BOREHAMWOOD, England - Dressed in his red cape and carrot-logo T-shirt, "Bunnytown's" Super Bunny soars skyward above his brightly colored homeland.

"Li'l Bad Bunny's fast, but he's forgotten one thing: I can fly faster!" he exclaims.

Yet Super Bunny's rapid ascent didn't quite coordinate with a camera movement, so his flying feat needed to be performed again and again, until everyone on the set at Elstree Studios in this London suburb was satisfied.

Super Bunny and his nemesis Li'l Bad Bunny are puppet stars of Playhouse Disney's new preschool series "Bunnytown," airing Saturdays and Sundays at 11 a.m. on the Disney Channel.

The 8-inch-tall rabbits are constructed of foam rubber, covered with fake fur, and have bendy ears, noses resembling blue pingpong balls - and very few teeth. They come in a wide range of colors but are structured basically the same.

Their individuality is defined by clothes, hairdos, accessories and the skills of the American and British puppeteers who activate them and give them voice in an international range of accents.

Standing beneath the wooden platform that displays the elaborate Bunnytown metropolis and farmland, a puppeteer manipulates a bunny on the end of a long pole with a few simple controls that move the creature's mouth and head.

These rod puppets are the creation of David Rudman, who for more than 20 years worked for Jim Henson productions and was Emmy-nominated for his handling of Cookie Monster and Baby Bear on "Sesame Street."

"It just started with a design - it just was a funny drawing that just needed to become a puppet," said Rudman, who collaborated on the concept with his writer brother Adam, and musical director and composer Todd Hannert.

"It was just a little doodle: a bunny with a big overbite. I built one of them based on the drawing and then one was not enough, so we said, 'Let's make some more,' and we just made 12 of them," Rudman recalled. "We didn't know what we were going to do with them at the time, but we just felt something good will come of this."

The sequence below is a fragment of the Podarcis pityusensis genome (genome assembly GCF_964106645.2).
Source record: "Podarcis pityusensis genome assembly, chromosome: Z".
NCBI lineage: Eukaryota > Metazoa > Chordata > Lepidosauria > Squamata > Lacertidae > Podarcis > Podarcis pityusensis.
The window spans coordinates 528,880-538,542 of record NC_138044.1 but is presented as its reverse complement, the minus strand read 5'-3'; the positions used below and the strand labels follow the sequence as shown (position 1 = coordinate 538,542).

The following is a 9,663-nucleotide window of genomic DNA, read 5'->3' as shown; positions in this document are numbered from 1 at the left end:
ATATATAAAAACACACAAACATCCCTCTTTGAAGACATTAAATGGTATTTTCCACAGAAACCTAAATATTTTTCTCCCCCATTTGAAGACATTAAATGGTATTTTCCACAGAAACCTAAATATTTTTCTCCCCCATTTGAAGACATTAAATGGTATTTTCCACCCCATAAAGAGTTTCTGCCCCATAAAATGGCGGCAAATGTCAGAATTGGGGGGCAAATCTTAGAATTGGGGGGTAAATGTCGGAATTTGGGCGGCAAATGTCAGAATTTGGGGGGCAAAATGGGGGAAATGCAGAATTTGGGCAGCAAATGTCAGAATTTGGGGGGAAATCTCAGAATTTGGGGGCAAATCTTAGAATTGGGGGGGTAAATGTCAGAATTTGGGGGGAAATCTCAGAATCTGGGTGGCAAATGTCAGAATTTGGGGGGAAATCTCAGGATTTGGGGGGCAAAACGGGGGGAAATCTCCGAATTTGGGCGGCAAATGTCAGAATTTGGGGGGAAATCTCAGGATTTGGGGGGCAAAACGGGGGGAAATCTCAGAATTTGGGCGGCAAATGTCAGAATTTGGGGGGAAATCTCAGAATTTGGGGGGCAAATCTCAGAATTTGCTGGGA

Now the bunnies have multiplied to almost countless numbers to populate a premiere season of 26 episodes. Martin Baker and Pete Coogan (also alumni of numerous Jim Henson productions, including "The Muppet Christmas Carol") co-produce the series with Disney, which distributes the show internationally to 72 countries.

"It has a fun irreverence to it, and I guess we best describe the show as a little variety show for preschoolers. It is really driven by music and comedy," said Baker. "One hopes that the underlying theme is to educate, but it's not rubber-stamped in a way that a lot of shows are. I think the first job is to entertain."

Baker and the others acknowledged the impact the late Jim Henson - who gave the world Kermit the Frog - had on their imaginations and sensibilities.

"Jim loved silliness," chuckled Baker.

"Yes, silly was good. Silly is good," said Coogan, laughing.

"Collaboration, too," added Rudman. "He [Henson] was big on collaboration, and that's what we have on this show. Everyone is open to throw out ideas."

Each half-hour episode consists of 10 to 12 segments of giggly bunny adventures, linked by a running gag and crammed with all styles of music, including "The Bunnytown Hop."

Each episode also features a couple of live-action segments, including pratfalls by a Laurel and Hardy-style silent comedy duo (Andrew Buckley and Ed Gaughan) and a Silly Sports session, hosted by frenetic Pinky Pinkerton (Polly Frame).

However, unlike "The Muppet Show," puppets and real people don't mingle. That is why the bunnies don't have to be anywhere near people size.

"We could do pretty elaborate sets because everything is so tiny," said Rudman. "So we could have a big fishing lake. We could have a giant mountain they are climbing. They drive around in cars and airplanes."

The vividly hued "Bunnytown" set, created by production designer Ash Wilkinson, is inspired by the 1970s, said Rudman. "We wanted to have a flower-power feel, playing off . . . '70s variety-type shows like 'Laugh-In.' "

Teeny bits and pieces of fake fur, foam, felt and plastic are crafted into props and costumes, added and changed as plotlines dictate.

On a recent afternoon, in a work room behind the set, miniature items included a tuxedo for a Game Show Bunny, pink glasses and hippie hair for a Janis Joplin-style Bunny, a myriad of little music instruments for the Bunny Band, and a pink lab jacket and bow-tie for an Inventor Bunny.

"Laugh-In" never had costumes like that. *